The 30-Day Sustainable Domesticity Challenge: Do you get depression? (Day 20)

A sad woman sits at a table with a mug

Do you get depression?

Do you get depression? I know that before I got treatment for my Bipolar II disorder, I spent most of my time depressed. I wouldn’t shower. I wouldn’t clean my house. I would cancel my appointments. I ate a lot of macaroni and cheese and watched a lot of television shows. I’d run out of clean clothes to wear. I’d worry about what my husband and boyfriend thought of my slovenly, lazy ways. I’d worry about my kid – was he in a healthy environment? Welcome to Day 20 of The 30-Day Sustainable Domesticity Challenge. Let’s get serious.

It is very important that we share our depression stories. Many, if not most, of the people I know suffer from depression. Maybe it’s just my friends group. Depression is – depressingly – common. There is still a stigma surrounding mental illness. There still lingers a whiff of doubt that mental illness isn’t a medical problem but a bum personality trait. Which, of course, isn’t true.

Depression is a medical problem. Treat it that way.

Depression and other mental disorders are medical problems that need medical treatment. Just like a broken bone isn’t a personality flaw, a mental illness isn’t either.

Become an advocate.

So. Do you get depression? What I would love is for you to comment below and share your story. Why? We need to normalize mental illness. We need to know that it’s okay, and not at all shaming, to have a mental illness. We need to know that you get depressed sometimes so we can feel less alone, less anomalous, less a failure, less of a mooching drain on society.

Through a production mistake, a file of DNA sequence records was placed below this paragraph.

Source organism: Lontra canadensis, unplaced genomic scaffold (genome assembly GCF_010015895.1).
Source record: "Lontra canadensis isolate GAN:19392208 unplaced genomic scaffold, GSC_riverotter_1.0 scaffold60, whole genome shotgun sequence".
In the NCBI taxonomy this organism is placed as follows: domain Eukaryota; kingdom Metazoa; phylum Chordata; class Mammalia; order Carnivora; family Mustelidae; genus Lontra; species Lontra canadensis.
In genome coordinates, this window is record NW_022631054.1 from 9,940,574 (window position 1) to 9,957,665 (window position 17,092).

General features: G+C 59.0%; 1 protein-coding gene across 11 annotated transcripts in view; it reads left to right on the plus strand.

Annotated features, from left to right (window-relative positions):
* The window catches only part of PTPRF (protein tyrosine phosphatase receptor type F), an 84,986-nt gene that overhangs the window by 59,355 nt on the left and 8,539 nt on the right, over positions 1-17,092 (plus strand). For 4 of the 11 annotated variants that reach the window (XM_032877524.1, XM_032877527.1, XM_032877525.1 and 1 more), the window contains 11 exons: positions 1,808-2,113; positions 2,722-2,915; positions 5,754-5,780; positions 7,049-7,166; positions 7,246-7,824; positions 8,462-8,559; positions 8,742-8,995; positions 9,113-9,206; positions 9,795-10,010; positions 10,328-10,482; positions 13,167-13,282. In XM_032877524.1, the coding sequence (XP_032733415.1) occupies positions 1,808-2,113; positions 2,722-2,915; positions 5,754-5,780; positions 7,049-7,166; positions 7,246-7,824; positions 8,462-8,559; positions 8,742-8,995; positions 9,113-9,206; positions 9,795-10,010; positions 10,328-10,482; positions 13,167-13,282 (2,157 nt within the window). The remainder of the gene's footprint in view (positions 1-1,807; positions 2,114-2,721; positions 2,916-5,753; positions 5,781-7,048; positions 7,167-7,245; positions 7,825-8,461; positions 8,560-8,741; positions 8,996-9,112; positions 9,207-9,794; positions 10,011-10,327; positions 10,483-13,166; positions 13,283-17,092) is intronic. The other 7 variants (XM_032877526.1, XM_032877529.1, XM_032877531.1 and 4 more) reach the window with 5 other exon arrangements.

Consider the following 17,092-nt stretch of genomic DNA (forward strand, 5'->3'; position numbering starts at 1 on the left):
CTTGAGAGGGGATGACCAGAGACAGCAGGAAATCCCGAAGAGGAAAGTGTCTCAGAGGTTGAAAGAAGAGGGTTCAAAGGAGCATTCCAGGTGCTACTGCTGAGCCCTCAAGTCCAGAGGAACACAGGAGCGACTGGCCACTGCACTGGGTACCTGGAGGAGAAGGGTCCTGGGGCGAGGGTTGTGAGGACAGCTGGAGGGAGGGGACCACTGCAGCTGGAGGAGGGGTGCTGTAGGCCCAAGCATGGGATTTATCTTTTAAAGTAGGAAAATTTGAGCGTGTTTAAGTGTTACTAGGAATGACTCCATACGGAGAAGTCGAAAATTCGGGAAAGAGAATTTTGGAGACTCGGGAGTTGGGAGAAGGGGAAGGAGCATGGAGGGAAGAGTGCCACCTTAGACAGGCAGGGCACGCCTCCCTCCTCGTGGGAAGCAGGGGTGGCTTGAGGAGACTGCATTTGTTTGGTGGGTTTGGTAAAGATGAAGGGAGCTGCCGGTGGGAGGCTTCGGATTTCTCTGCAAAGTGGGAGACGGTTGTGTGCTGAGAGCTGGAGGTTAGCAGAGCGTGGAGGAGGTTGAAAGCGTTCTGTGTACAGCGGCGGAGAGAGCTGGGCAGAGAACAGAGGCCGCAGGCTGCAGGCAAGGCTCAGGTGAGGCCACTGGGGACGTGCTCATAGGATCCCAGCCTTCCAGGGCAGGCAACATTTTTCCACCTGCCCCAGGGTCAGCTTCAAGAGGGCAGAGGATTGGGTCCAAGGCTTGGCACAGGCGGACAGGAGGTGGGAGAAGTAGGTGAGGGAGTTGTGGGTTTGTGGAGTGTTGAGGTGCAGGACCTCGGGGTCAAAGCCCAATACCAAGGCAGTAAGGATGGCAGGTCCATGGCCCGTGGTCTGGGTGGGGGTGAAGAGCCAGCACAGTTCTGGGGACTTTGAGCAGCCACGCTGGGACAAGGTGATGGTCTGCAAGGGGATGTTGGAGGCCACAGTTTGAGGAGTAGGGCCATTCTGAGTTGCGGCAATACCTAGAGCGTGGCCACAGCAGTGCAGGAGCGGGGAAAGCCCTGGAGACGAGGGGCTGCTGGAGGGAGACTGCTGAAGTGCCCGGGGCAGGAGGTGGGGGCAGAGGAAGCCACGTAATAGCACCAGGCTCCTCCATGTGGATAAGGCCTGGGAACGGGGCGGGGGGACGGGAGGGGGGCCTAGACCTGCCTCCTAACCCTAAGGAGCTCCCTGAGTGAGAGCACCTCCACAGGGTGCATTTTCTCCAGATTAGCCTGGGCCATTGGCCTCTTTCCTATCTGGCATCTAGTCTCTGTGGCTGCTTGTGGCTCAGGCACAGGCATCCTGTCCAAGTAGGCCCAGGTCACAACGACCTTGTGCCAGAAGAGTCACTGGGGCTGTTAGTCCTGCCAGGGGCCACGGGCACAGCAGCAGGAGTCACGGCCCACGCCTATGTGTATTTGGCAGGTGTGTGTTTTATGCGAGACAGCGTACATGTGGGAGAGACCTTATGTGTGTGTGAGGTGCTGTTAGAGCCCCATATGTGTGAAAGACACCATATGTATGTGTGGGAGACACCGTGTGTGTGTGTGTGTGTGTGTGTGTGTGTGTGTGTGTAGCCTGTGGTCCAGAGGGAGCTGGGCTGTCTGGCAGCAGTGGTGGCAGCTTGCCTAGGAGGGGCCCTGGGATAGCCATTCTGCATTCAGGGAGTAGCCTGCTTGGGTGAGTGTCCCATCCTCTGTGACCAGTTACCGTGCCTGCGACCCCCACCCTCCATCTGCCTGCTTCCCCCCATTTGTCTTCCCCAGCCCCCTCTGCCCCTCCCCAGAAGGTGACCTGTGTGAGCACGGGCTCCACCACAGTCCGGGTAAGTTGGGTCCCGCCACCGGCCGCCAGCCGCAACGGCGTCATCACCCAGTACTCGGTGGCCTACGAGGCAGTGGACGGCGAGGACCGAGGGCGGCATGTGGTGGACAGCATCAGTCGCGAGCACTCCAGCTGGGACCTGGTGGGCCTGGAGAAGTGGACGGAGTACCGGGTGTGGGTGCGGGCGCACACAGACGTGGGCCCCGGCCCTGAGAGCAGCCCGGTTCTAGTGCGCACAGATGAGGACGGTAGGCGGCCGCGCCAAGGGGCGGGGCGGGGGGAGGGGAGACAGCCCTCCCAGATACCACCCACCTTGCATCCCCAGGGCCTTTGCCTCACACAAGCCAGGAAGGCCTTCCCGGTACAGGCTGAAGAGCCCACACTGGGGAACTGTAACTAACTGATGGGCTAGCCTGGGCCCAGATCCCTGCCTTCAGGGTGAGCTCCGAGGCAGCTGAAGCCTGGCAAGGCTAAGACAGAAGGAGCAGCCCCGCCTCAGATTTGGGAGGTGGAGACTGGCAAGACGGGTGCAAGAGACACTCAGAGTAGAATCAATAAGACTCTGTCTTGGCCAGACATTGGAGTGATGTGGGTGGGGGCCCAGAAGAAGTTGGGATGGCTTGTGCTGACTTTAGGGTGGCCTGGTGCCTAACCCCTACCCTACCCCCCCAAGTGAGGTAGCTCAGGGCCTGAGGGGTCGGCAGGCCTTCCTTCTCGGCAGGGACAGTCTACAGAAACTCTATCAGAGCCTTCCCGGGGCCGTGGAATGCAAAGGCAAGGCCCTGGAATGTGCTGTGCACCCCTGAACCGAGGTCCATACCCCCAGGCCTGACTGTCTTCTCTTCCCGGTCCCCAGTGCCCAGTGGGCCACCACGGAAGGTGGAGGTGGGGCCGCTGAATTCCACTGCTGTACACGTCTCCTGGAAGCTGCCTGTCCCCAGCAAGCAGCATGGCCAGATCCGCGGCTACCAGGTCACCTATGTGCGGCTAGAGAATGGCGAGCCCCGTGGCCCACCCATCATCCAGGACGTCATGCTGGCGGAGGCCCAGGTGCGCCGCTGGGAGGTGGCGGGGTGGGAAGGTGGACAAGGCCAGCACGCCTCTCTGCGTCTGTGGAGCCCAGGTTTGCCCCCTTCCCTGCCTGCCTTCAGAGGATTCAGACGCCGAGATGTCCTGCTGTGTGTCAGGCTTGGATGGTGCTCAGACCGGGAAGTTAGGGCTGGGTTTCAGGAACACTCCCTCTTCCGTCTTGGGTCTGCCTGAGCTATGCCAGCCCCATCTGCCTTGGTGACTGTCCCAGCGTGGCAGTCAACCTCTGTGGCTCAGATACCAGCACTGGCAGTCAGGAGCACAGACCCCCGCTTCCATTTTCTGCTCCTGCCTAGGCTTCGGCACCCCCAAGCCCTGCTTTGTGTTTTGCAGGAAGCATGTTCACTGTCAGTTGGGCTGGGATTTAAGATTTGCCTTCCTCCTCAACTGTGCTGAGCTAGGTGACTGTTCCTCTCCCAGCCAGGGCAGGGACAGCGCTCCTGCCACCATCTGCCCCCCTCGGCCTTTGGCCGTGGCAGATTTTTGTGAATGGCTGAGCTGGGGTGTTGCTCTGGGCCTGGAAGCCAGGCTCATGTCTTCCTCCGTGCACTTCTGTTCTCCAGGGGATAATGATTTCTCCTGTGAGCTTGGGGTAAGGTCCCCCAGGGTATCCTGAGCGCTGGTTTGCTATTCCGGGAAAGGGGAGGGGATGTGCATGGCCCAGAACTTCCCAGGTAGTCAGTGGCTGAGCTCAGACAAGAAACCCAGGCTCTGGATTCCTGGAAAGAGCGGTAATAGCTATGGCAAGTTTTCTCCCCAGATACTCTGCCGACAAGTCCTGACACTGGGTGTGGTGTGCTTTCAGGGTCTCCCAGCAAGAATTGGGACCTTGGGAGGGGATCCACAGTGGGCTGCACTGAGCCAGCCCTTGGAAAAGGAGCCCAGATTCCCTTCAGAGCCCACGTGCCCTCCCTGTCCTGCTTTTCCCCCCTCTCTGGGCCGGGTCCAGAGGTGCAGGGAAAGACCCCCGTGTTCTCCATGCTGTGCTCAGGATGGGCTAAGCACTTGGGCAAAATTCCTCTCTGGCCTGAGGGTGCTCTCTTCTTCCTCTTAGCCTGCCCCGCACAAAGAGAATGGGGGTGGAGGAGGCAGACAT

Do I get depression?

Do I get depression? Yes I do. I see the signs. My hair is unwashed. My dishes are piled in the sink, covered in sauce and attracting flies. My garbage overflows. I have just watched two seasons of a show and don’t remember much of it. My family gets no attention. I take three hour naps and go to bed early. And that’s after treatment. That’s with medication.

The thing is, since I started receiving psychiatric (read: medical) care, my episodes of depression have become far more rare. I used to be depressed nearly every day. Now I get depressed every few months, and only for a day or two. It’s a huge difference.

Here’s your homework.

I have a little homework for you. Post about your depression to social media. When depression hits, call a friend and tell them that you’re depressed. Share about your depression with your friendly acquaintances. Comment below and talk to us about your depression.

Be transparent.

Be vulnerable.

It’s not dramatic. It’s not needy. It’s not exposing a shameful secret. It’s practical. It’s pragmatic. It’s no-nonsense.

Here’s an example

“I’m not going to volunteer at the PTA event because I’m depressed right now.” That simple.

This is what advocacy looks like. Owning your depression. Normalizing depression. Prioritizing your need for care – both self-care and professional care.

Talk about your depression.

If you get depression, it’s time to share it. At work. To friends. With your family. The mission here is simple: be another voice adding yourself to the tide of messages that depression is real, depression is common, and depression deserves care and accommodations. Just like broken legs deserve casts and casseroles. You deserve a casserole and a hug too.

Once you’ve talked about your depression, here’s what to do next.

In the meantime, take a shower. Take out one bag of trash. Put away your clean dishes. Then rest. Take care of yourself. Allow yourself to move slowly. What do you need? Sunshine? A chatty call with a friend? A craft to focus on? A little bit of gentle music? A good sit underneath a tree with a book? Offer yourself these things gently. You don’t need to take yourself up on your suggestions. Sometimes a bag of chips and three seasons of a television show are what you need.

Take care of yourself.

—>Read More: Managing Bipolar Disorder<—

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